June 15, 2009

June 15, 2009 | Factsheet on Health Care

Obama's Health Care Reform: The Demise of Federalism

Undermining State Authority

Flexibility in Name Only: States have played a significant role in developing unique and innovative approaches to address the health care needs of their citizens. During the 08 campaign, then-candidate Obama promoted the idea of state flexibility, but as President he replaced this embrace of flexibility with an embrace of federal standards. Obama has already taken numerous steps to roll back many of the flexibilities extended to states in administering Medicaid and SCHIP.

Federal Control over Health Insurance: Currently, states regulate the health insurance available in their states. Under the Obama plan, the federal government would take over the role of regulator, leaving governors and state insurance commissioners to merely implement the new federal framework.

Health Care and StatesUnknown Costs to the States: The President's plan is estimated to cost close to $1.6 trillion over the next 10 years. There is no easy way to pay for this reform. New taxes on businesses and individuals during a time of economic recession would only hurt a state economy. Also, don't be surprised when the states themselves are left paying for part of the bill.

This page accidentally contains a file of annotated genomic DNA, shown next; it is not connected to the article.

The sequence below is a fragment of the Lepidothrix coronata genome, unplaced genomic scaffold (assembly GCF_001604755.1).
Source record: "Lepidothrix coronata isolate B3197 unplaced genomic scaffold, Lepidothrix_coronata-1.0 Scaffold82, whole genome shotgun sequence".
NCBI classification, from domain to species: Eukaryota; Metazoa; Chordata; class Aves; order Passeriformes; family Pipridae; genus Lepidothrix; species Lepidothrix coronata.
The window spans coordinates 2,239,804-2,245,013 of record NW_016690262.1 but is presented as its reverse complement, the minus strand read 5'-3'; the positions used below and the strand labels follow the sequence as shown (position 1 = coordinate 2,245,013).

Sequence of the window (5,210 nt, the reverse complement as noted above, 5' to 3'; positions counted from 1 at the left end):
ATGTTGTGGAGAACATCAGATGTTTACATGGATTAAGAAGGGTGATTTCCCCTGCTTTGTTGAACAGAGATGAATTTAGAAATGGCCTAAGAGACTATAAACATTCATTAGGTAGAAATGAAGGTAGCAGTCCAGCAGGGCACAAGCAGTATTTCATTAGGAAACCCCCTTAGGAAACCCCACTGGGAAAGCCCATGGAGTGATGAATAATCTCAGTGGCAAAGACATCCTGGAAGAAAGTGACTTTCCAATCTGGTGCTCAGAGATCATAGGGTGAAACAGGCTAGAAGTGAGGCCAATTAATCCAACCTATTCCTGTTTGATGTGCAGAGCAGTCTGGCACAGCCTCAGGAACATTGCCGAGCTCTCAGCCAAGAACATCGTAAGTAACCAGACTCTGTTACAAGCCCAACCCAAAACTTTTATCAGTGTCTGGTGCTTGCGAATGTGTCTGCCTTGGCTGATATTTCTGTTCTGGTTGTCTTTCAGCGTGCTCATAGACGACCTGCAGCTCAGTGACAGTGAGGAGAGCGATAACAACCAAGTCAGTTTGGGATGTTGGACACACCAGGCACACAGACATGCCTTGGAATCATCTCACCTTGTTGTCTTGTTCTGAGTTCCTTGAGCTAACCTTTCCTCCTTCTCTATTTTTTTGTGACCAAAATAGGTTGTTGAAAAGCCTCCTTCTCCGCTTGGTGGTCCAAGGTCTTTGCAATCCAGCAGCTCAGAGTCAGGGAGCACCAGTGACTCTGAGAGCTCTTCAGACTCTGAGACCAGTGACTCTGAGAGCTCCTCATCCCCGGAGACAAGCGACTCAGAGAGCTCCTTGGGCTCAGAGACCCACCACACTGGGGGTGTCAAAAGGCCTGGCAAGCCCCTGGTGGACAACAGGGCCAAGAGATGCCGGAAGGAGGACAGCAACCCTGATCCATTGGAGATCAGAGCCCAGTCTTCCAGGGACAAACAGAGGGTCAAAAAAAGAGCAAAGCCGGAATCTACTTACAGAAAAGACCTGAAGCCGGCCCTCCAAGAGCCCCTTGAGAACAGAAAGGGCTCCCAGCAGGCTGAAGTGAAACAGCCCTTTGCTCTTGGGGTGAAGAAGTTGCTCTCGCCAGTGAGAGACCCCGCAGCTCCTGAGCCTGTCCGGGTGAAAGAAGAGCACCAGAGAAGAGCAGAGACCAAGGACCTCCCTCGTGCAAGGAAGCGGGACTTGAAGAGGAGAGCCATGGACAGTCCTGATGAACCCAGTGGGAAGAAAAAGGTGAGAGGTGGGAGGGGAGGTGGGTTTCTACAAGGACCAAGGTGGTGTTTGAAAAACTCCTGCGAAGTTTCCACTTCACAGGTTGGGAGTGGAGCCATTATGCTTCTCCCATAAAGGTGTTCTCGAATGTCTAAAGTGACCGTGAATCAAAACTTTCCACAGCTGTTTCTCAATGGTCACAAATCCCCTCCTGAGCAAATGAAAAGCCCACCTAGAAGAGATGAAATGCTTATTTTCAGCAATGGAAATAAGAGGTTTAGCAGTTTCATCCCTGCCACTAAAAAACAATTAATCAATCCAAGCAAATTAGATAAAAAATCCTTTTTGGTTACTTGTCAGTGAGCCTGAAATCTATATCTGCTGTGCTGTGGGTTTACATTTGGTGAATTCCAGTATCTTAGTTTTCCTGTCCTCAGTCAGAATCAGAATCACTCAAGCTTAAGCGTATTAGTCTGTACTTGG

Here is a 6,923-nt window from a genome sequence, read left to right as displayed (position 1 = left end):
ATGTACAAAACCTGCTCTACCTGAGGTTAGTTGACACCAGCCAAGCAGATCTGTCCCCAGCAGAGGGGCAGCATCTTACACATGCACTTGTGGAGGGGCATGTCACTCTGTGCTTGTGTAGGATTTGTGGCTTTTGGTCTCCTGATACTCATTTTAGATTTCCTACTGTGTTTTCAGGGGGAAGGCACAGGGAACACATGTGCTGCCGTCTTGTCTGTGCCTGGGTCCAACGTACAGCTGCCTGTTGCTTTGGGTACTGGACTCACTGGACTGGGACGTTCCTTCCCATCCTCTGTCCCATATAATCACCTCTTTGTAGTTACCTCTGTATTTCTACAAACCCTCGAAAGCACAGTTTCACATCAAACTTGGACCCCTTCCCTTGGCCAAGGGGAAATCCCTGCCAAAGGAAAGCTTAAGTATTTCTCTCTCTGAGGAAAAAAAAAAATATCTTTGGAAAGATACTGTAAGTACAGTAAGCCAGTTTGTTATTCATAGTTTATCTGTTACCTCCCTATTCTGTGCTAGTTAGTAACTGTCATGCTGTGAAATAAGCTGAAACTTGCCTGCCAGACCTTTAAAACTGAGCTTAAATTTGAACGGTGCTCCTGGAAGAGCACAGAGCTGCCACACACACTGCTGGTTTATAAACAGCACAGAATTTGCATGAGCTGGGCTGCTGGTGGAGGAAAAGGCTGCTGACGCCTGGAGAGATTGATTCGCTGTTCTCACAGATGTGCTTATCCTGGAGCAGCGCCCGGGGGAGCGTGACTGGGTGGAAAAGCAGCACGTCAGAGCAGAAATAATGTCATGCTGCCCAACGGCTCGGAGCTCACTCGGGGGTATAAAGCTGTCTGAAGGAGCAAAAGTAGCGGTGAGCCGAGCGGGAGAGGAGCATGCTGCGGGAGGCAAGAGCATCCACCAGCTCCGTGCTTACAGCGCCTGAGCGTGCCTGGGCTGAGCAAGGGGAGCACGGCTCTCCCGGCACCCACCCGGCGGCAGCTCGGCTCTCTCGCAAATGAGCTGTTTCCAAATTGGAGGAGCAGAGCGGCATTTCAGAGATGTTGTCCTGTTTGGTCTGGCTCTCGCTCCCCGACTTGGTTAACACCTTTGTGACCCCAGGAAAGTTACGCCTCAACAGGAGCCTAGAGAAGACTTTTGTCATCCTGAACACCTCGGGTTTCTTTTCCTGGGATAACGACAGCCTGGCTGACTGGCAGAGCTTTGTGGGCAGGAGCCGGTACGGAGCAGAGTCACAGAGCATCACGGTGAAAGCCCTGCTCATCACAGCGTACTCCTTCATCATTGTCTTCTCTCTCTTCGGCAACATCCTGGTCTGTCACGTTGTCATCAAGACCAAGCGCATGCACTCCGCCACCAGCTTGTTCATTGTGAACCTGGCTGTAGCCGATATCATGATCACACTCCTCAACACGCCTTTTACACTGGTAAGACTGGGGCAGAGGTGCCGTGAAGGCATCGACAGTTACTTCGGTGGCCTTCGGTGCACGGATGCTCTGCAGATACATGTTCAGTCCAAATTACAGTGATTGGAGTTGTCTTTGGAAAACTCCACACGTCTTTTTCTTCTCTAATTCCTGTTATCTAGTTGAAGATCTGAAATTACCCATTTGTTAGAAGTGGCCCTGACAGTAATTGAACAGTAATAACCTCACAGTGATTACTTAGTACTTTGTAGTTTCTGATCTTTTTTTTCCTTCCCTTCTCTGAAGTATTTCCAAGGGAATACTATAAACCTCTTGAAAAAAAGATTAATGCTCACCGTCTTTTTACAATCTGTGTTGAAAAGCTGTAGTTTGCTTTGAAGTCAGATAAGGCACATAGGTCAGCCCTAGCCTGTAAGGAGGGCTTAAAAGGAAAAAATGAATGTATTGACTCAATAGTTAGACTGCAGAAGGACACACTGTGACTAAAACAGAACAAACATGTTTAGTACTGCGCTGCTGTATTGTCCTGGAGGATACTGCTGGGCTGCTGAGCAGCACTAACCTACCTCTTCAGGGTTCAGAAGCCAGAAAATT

More Medicaid: The Bottom Layer of Health Care Reform

More Expansions, More Expensive: A key part of Obama's proposal is an expansion of Medicaid, increasing the total number of people on Medicaid to about 80 million by adding between 11 million and 18 million people. The Lewin Group estimates this expansion could cost close to $900 billion over the next 10 years. In addition, if states were also required to increase their Medicaid payments to Medicare levels, the Federal Funds Information for States (FFIS) estimates it would cost between $168 billion and $213 billion in the first year alone.

States Already Crippled by Medicaid Costs: The Government Accountability Office has told Congress that Medicaid in its current form is unsustainable. Congress has just provided states with an $87 billion Medicaid bailout. Medicaid cannot be fixed by giving it more to do.

Budget Shortfalls Persist: The National Governors Association projects states already face a $350 billion shortfall through FY 2011, although some of it will be offset by increased federal dollars. Medicaid costs are borne almost entirely by taxpayers, with recipients contributing little or nothing to the cost of their care.

A Better Approach to Health Care Reform

Promote True Federal-State Partnership: Instead of the top-down approach of a federal health care reform, federal policymakers should embrace the principles of federalism and allow states to develop innovative ways to address their unique challenges to health care reform.

Preserve State Flexibility Ease the burden on states by giving them greater flexibility to modernize and manage the Medicaid and SCHIP programs. This includes preventing the weakening of existing state flexibilities.

Tackle Fundamental Medicaid Reform: Expanding Medicaid is neither new, nor innovative, nor reform. Rather than expanding Medicaid, there should be a serious effort to reform it. Such policies would include moving healthy "moms and kids" into private health insurance through tax credits, premium assistance, and vouchers and adopting a "money follows the person" model for self-directing long-term care.

For more information, please visit FixHealthCarePolicy.com.

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